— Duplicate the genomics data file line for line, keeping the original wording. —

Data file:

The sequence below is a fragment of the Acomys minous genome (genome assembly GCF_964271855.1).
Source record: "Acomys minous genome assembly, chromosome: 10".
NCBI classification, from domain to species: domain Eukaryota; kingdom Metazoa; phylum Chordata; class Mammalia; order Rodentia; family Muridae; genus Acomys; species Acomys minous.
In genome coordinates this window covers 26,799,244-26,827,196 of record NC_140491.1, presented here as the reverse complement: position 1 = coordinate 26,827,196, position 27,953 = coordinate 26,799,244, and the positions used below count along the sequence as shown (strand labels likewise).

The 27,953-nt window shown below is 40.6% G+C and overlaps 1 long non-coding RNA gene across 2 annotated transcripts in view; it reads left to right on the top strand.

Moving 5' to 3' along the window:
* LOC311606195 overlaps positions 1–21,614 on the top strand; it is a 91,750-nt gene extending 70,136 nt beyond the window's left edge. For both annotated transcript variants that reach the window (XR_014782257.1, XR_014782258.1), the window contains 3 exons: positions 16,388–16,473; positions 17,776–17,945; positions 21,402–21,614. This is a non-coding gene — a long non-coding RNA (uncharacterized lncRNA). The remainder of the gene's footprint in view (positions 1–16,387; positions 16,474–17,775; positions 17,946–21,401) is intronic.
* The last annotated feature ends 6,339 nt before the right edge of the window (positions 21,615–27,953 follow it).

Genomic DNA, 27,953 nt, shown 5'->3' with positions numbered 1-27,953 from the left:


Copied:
The sequence below is a fragment of the Acomys minous genome (genome assembly GCF_964271855.1).
Source record: "Acomys minous genome assembly, chromosome: 10".
NCBI classification, from domain to species: domain Eukaryota; kingdom Metazoa; phylum Chordata; class Mammalia; order Rodentia; family Muridae; genus Acomys; species Acomys minous.
In genome coordinates this window covers 26,799,244-26,827,196 of record NC_140491.1, presented here as the reverse complement: position 1 = coordinate 26,827,196, position 27,953 = coordinate 26,799,244, and the positions used below count along the sequence as shown (strand labels likewise).

The 27,953-nt window shown below is 40.6% G+C and overlaps 1 long non-coding RNA gene across 2 annotated transcripts in view; it reads left to right on the top strand.

Moving 5' to 3' along the window:
* LOC311606195 overlaps positions 1–21,614 on the top strand; it is a 91,750-nt gene extending 70,136 nt beyond the window's left edge. For both annotated transcript variants that reach the window (XR_014782257.1, XR_014782258.1), the window contains 3 exons: positions 16,388–16,473; positions 17,776–17,945; positions 21,402–21,614. This is a non-coding gene — a long non-coding RNA (uncharacterized lncRNA). The remainder of the gene's footprint in view (positions 1–16,387; positions 16,474–17,775; positions 17,946–21,401) is intronic.
* The last annotated feature ends 6,339 nt before the right edge of the window (positions 21,615–27,953 follow it).

Genomic DNA, 27,953 nt, shown 5'->3' with positions numbered 1-27,953 from the left: